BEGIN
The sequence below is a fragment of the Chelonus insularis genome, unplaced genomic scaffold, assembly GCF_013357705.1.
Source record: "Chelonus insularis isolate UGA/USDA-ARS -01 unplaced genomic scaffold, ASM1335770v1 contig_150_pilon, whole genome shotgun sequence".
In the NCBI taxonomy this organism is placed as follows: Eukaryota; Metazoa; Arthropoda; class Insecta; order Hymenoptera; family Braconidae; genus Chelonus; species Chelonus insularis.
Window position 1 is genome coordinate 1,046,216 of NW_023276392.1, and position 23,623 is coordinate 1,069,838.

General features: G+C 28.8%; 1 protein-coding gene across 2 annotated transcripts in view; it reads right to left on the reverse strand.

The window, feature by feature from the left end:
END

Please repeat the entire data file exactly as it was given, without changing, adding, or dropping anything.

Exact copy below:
The sequence below is a fragment of the Chelonus insularis genome, unplaced genomic scaffold, assembly GCF_013357705.1.
Source record: "Chelonus insularis isolate UGA/USDA-ARS -01 unplaced genomic scaffold, ASM1335770v1 contig_150_pilon, whole genome shotgun sequence".
In the NCBI taxonomy this organism is placed as follows: Eukaryota; Metazoa; Arthropoda; class Insecta; order Hymenoptera; family Braconidae; genus Chelonus; species Chelonus insularis.
Window position 1 is genome coordinate 1,046,216 of NW_023276392.1, and position 23,623 is coordinate 1,069,838.

General features: G+C 28.8%; 1 protein-coding gene across 2 annotated transcripts in view; it reads right to left on the reverse strand.

The window, feature by feature from the left end: